People have a ton of advice to avoid mental sludge tasks, such as doing routine activities or just answering emails. Instead, it is recommended to begin by doing creative tasks. This is great if you’re a morning person. This will not work well if you are an evening person, like me.
Tony Wong is a productivity expert. He advises: “Use the morning to concentrate on yourself. Get up early and do not check your emails. This will help you get the energy and fuel to succeed in your day. This should include working out, meditating, reading the local paper, and also getting a good and healthy breakfast.” The key to your success is to use this time of peak productivity to get everything done that you need to.
Stop Multitasking Everything
If you try to do too many things at once, it is literally a productivity killer. Research shows that mental blocks from switching tasks can cause productivity to drop by as much as 40%. More shocking, a University of London study showed that multitasking men saw their IQ decline by 15 points.
Want more proof? Research from the University of Sussex suggests that multitasking can actually cause brain damage. Study participants who had been addicted to using multiple devices simultaneously had a lower grey-matter density in an area of the brain called the anterior cingulate cortex. This area of the human brain is related to emotional control, empathy, decision-making plus the brain’s response towards receiving and getting rewards.
You should stop trying to accomplish everything simultaneously. Instead, focus your attention on one task at a time to increase productivity. You can’t let your eyes wander to another thing if you keep your eyes on one task at a time. This will prevent this area of your brain from being harmed through constant multitasking.
To-Do Lists for Each Night
When you create a list of things that you need to do, these are great productivity tools. To-do lists are great for organizing your thoughts, helping you to stay focused and rewarding you with satisfaction when things are completed.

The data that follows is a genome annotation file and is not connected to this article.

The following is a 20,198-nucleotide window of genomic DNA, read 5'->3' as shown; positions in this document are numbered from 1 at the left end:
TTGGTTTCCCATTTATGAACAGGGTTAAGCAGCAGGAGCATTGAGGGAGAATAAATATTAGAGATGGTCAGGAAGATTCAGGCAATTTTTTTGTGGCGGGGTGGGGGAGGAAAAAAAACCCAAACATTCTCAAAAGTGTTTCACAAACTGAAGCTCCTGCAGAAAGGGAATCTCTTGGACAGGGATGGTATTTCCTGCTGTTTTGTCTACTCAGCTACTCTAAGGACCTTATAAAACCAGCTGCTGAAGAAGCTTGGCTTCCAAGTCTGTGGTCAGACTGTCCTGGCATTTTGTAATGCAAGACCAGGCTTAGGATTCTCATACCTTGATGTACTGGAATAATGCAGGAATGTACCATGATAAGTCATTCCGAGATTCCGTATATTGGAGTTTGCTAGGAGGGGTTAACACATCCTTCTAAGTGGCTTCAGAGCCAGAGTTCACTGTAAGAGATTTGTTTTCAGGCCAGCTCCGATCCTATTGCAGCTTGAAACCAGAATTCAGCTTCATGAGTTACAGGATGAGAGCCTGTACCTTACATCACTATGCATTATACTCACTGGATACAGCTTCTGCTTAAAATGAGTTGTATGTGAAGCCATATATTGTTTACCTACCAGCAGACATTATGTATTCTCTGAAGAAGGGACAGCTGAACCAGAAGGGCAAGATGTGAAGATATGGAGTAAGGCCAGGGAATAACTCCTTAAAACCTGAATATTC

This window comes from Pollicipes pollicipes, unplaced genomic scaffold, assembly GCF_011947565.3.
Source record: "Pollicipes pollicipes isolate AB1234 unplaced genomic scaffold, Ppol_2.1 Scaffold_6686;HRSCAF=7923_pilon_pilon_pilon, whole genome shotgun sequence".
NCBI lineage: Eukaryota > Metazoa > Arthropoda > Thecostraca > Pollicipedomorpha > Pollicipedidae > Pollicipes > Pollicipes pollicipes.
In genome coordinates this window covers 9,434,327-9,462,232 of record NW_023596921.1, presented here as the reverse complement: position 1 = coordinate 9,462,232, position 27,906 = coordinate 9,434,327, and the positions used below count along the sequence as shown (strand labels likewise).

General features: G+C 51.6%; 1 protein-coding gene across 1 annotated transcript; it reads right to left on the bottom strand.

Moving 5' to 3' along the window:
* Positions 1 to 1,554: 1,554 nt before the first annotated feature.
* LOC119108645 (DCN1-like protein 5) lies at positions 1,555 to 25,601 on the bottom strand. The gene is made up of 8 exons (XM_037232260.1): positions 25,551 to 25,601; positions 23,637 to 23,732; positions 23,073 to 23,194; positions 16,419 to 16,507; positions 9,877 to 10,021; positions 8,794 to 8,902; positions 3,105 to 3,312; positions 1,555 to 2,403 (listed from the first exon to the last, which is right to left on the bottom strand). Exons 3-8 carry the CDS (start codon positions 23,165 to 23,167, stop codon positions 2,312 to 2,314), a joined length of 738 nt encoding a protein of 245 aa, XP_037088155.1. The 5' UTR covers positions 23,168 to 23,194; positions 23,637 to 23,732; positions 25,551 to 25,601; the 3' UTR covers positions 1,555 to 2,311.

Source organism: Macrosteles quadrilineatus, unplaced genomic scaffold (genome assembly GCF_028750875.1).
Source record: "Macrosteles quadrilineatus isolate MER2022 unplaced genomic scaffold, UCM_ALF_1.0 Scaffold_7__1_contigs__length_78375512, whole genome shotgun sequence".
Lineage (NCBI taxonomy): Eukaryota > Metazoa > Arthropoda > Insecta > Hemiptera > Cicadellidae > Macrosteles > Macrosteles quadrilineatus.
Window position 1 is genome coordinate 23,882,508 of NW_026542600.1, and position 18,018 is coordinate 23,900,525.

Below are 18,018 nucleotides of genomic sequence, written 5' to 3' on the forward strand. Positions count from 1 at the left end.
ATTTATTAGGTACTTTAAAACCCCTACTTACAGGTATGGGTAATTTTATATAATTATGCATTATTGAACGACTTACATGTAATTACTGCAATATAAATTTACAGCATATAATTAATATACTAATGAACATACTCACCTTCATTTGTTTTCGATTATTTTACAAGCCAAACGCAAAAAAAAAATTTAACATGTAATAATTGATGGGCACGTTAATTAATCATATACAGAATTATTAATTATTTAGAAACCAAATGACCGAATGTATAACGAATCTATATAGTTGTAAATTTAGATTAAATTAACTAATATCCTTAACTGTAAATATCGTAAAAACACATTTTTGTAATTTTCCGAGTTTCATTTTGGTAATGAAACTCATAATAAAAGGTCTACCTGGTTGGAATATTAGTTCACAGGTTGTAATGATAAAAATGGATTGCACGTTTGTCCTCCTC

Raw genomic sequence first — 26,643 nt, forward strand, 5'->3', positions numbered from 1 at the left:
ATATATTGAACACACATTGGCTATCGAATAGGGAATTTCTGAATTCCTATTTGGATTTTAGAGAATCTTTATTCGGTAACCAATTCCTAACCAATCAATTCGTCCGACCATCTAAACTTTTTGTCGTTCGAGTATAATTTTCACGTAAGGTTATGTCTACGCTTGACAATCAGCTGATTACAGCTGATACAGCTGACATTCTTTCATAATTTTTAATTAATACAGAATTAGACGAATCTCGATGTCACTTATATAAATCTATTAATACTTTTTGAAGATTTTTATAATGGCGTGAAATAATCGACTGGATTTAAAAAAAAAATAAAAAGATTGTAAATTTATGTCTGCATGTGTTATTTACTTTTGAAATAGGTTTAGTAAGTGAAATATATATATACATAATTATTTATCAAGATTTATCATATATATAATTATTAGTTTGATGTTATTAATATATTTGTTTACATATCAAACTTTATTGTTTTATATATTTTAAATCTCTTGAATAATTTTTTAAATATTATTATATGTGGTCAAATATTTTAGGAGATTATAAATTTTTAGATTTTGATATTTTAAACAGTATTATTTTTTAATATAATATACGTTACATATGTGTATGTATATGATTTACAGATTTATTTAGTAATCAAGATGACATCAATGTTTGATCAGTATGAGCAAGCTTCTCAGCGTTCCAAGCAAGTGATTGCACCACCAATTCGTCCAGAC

It will save you time each night to make or update your to-do lists so that you don’t waste time searching for your task when you get up in the morning. It might be worth sharing your list with someone. Buffer’s co-founder Leo Wildrich discusses the benefits of this new and improved form of multitasking that has been around for years. He simply lists the tasks on a sheet of paper that he needs to get done, and that’s all you have to do. The next day, all that was required was to focus on the task at hand to complete as many of them as possible.
Reduce The Number Of Things On Your To-Do List
How many items are on your average to-do list? 28? 8? No matter how many, you’ll feel accomplished when you’ve completed each one and then you can legitimately cross them off. If you don’t complete some of these tasks before you start, you will never be one of the productivity superstars. Use Tracktime24 to allocate and effectively manage tasks.
Walter Isaacson is the author of The Real Leadership Lessons of Steve Jobs and he shares his story about how Apple’s insistence on producing only four computers is why the company is still around. He also talks about how Jobs used his to-dos to help him focus. Jobs started to take his “top 100” people to retreats every year after he had restructured the company. He would ask the question, “What 10 things will you be accomplishing now?” on the last day. People would work hard to get their suggestions on that list. Jobs would then write them down and cross off the ones that he considered dumb. After much jockeying, the group would create a list with 10. Jobs would then reduce the seven bottom positions and announce that he could only do three. By doing this, he allowed everyone to participate in the list-making process and narrow their focus.
Focusing is about minimizing your total number of options. So, each night as you go through your to-do list review, ask yourself two specific questions. What are the most important tasks on this list?
What is the realistic number of these tasks that I can accomplish today, and if not today, get done tomorrow?
Don’t Forget To Delegate Properly
Like a nail gun to driving nails, delegation is a key to productivity. It’ll amaze you how much easier and faster your job will become once you have it. If you do it correctly, that is. Managers and business professionals often describe delegation as a polar bear swim in that the primary objective is to jump in as quickly as possible, and also exit quickly, which is what you need to do when doing any task.
Why is this? The most common reason is that delegating a task, or multiple tasks, may make it more difficult for the person delegating the things to do. The person doing this needs to realize that the primary objective is not micromanaging, but to actually delegate a task and then make sure that that person stays on task.
If you can delegate well, you will have more time to work on your own projects. It’s important to delegate the right task, to someone you trust, who is competent to perform the job. While it can take some getting used to, you will be amazed at the productivity you can achieve when you let go of trying to micromanage everything and simply trust the people around you to get the job done.